Next stop in our running tour of hackerspaces in North America: Brightwork CoResearch, Houston, Texas. Jacob Shiach, founder of this 24/7 place for science addicts, has opened the doors to us. Let’s discover this passionated and passionating “indie” scientist.
Could you introduce yourself?
“Hi, I’m Jacob Shiach. I studied bioinformatics, computer sciences and math at Uni, but only because they didn’t have a degree in synthetic biology. So, I decided to try iGEM. Everything was ready, all the funding was raised, but it didn’t work out because I couldn’t get two professor’s to sign on… It was entirely frustrating. But, all of this led me, pretty early, to the DIYBio movement and the wider Open Science movement, when I took a bus from Houston for the first Open Science Summit. In a desire to share all I was learning, I naively published a short lived magazine called Citizen’s Science Quarterly magazine with my business partner Aneela Rashid. I’ve learnt so much more and have met so many more creative people via the DIYBio mailing list and from events like OSS than during my degrees. I realized that it doesn’t make sense to do science in any other way than in an open way. At the same time I was learning about this strange, new way of sciencing. I got involved with the founding of Houston hackerspace (TX/RX Labs), and learned about Making, Fab Labs and all these alternative models of R&D spaces. Groups of hobbyists pooling their resources to build these awesome spaces. But it wasn’t enough for me to work a traditional job or do a Phd while working on my passion projects after hours. And so Brightwork CoResearch was created. Outwardly it’s a think tank with the lofty goal of advancing the world through the research, development and implementation of science, technologies and policy. But it also serves as a way to experiment and find a way to fund indie scientists to work on the projects that really drive them, not the safe/trendy things that will get them tenure or grant funding. In the light of that from May to August, I’ll be helping to kickstart some really cool open source synthetic biology projects as the director of the Synbio Axlr8r!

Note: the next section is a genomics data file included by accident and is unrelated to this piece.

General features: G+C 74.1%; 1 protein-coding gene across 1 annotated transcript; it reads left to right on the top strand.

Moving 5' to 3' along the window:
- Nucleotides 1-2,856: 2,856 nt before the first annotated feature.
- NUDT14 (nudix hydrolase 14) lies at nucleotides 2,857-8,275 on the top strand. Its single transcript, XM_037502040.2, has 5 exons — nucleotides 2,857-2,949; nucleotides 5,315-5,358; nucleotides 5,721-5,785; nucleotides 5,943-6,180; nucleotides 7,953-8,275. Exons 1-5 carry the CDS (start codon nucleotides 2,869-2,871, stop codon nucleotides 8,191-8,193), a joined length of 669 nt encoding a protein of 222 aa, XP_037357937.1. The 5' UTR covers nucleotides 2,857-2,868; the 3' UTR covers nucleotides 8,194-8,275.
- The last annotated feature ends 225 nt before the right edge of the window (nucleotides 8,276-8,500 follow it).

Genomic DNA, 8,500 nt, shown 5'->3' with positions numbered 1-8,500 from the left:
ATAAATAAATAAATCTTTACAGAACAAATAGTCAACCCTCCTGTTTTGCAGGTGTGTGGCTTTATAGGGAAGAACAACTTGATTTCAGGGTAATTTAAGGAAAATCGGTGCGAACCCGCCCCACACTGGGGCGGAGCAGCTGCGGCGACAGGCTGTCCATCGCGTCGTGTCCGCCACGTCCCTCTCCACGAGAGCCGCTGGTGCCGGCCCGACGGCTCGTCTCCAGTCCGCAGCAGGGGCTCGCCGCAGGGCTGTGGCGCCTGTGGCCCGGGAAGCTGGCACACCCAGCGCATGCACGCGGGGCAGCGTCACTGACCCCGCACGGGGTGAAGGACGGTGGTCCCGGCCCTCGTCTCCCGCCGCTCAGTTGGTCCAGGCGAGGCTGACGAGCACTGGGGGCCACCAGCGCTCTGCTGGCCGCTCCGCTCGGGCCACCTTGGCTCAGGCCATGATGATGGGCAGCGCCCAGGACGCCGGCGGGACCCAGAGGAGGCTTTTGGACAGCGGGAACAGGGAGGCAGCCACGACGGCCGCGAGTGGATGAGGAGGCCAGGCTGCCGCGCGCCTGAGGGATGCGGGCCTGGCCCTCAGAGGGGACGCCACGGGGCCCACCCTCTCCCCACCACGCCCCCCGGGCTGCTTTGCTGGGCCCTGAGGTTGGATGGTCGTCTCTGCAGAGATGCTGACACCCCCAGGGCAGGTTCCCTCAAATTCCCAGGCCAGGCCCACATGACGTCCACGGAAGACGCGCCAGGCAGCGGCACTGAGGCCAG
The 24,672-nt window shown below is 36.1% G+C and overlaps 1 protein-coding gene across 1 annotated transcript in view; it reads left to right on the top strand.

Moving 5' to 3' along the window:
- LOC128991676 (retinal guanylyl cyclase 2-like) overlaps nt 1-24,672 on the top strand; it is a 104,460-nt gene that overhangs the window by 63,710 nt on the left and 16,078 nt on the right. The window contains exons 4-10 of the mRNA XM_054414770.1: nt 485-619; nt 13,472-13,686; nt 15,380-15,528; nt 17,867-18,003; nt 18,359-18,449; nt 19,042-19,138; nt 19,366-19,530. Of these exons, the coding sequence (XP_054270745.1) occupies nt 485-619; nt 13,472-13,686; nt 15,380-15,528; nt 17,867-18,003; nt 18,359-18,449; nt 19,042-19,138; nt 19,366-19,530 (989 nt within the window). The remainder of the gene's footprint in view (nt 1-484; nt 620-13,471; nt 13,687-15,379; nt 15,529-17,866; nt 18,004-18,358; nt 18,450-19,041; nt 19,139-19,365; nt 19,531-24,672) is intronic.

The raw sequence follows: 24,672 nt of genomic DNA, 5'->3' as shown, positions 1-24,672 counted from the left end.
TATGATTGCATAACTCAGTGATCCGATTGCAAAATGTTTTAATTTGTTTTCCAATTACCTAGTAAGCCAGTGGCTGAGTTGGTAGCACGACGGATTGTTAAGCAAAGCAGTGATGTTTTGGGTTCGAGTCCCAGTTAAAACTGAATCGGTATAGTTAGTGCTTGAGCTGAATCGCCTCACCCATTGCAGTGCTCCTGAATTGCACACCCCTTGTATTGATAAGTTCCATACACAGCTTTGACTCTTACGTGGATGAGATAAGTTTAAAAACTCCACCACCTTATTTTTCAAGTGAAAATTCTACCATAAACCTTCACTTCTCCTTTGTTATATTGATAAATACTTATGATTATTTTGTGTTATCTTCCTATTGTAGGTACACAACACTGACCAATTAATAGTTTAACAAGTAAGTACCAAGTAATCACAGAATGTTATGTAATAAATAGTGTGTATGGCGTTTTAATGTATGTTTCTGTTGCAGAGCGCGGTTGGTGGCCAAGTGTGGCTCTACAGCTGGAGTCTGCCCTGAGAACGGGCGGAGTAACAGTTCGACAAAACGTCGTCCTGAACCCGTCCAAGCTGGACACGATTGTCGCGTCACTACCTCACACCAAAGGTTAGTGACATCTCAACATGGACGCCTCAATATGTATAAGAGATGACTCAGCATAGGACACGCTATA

What does hacking represent for you?
“Actually, I don’t know if what I am doing is biohacking. It’s just biology to me. It certainly makes a good story calling it biohacking, but no matter of how you’re putting your hands on it, Biology is the same. And as long as you follow the scientific method the Science is the same. We’re just doing it in an open and independant way. You know, just like the indies in music. They still do music, just not under a big music label. That’s who I am: an indie scientist!
The best way to do science is an open science way. In academia, you spend more time doing other things than doing the science, like applying for grants year after year. Besides, if you help someone else, you are not spending time helping yourself making progress, building your own prestige profile. It’s super political. In open science, people just can help each other and this is how I want to do science.”
What do you expect from a hackerspace?
“Most hackerspaces are focused on general electronics/hardware hacking than focusing on science. Besides, most of these amazing fab labs are pretty much dead during the day. People come for the evening and the weekend. But, if this is what your passion is about, you should spend all your time on it, shouldn’t you? There was also another problem doing biology down there, because people would store their stuff in our clean hoods and incubators. It’s not a good place to do science. Requirements to do biology are a little bit different to general hacking. You need sterility, cleanliness. It’s a little bit more professional, focused of an environment than you’ll find in hackerspaces. That’s what I am expecting, a space where I can do actual world changing science. So, I would not call Brightwork CoResearch a hackerspace, but rather a science think tank. I litteraly have a list of ideas. On my own, each one of them would take ten to twenty years to do. Yet they all need to be done. That’s why I started Brightwork, to have a lot of driven, passionate people working together on these cool projects! “
>> Picture: Dailylaurel (CC)